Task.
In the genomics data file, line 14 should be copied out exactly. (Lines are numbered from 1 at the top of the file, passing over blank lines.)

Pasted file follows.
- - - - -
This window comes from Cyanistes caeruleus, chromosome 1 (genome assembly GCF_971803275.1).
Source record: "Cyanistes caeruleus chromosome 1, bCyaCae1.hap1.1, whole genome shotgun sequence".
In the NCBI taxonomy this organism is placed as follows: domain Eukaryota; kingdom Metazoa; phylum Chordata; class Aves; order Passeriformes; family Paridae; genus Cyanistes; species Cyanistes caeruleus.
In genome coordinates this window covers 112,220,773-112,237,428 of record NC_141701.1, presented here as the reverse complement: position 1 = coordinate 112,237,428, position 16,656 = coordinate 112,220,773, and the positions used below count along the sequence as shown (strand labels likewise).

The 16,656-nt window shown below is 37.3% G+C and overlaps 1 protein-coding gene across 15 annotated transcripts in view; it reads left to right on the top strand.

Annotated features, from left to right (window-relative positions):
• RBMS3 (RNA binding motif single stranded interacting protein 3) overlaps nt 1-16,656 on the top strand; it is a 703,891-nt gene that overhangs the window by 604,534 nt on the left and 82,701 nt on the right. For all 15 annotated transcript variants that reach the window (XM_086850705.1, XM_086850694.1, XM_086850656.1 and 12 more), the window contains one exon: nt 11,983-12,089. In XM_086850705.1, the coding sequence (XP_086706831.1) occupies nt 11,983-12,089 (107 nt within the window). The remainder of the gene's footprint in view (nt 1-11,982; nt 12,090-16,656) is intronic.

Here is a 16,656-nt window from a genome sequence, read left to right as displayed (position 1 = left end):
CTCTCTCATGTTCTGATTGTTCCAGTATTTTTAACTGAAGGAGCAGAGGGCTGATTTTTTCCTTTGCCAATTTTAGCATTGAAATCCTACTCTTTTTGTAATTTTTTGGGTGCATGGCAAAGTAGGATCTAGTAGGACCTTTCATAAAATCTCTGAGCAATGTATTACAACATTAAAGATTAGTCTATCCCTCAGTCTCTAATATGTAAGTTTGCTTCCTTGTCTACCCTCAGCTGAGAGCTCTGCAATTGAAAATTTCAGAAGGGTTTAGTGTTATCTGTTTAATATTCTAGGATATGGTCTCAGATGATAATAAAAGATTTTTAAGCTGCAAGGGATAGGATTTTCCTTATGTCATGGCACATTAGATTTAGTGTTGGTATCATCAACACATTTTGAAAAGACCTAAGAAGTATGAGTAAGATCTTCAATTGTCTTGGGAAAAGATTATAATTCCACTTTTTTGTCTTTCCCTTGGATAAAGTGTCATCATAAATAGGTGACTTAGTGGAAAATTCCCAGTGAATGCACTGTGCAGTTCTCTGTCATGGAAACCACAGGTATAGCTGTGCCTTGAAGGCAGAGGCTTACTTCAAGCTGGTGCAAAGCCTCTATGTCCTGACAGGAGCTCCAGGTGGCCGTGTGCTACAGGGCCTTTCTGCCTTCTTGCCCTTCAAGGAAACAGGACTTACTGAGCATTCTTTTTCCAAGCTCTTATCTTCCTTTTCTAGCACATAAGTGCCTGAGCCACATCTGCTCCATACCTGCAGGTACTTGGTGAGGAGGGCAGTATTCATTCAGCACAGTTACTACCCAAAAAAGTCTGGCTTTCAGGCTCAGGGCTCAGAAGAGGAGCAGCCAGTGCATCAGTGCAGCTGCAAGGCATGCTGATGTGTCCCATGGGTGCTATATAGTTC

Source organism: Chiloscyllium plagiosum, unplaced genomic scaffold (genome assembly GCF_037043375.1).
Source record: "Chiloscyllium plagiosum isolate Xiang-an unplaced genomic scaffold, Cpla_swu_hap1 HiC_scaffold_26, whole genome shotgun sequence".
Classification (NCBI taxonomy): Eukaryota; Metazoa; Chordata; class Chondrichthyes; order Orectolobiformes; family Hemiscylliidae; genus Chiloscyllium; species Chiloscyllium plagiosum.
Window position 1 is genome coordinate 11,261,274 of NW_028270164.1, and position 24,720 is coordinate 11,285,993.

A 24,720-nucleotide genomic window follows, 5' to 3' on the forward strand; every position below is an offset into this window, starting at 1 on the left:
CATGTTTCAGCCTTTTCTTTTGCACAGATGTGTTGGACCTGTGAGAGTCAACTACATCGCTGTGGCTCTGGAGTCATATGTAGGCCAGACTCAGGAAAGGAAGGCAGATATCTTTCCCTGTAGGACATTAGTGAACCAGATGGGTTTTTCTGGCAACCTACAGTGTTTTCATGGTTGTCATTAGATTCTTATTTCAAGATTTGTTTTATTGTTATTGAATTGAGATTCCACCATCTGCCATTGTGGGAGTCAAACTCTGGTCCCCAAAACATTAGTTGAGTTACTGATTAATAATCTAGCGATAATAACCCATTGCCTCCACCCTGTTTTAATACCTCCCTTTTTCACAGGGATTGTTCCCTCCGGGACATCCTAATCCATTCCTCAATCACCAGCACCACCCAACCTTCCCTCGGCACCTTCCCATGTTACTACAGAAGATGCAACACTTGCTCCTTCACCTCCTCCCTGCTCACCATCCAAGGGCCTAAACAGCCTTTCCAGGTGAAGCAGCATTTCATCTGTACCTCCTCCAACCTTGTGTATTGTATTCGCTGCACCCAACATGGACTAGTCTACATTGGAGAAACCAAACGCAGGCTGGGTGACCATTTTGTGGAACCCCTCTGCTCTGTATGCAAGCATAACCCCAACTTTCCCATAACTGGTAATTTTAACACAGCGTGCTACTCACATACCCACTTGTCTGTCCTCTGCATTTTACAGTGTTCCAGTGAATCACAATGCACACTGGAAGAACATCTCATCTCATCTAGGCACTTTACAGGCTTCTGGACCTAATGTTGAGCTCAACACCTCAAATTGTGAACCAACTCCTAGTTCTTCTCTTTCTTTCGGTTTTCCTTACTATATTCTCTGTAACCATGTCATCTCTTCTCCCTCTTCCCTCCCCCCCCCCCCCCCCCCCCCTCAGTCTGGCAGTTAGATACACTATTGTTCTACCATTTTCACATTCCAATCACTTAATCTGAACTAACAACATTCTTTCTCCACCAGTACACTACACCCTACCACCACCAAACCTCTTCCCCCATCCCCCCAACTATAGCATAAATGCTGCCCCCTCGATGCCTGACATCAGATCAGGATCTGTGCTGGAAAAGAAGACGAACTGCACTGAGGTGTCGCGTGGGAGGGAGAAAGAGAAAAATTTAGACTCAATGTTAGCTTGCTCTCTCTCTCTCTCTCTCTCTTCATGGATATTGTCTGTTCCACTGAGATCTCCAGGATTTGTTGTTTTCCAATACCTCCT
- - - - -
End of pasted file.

A 24,720-nucleotide genomic window follows, 5' to 3' on the forward strand; every position below is an offset into this window, starting at 1 on the left: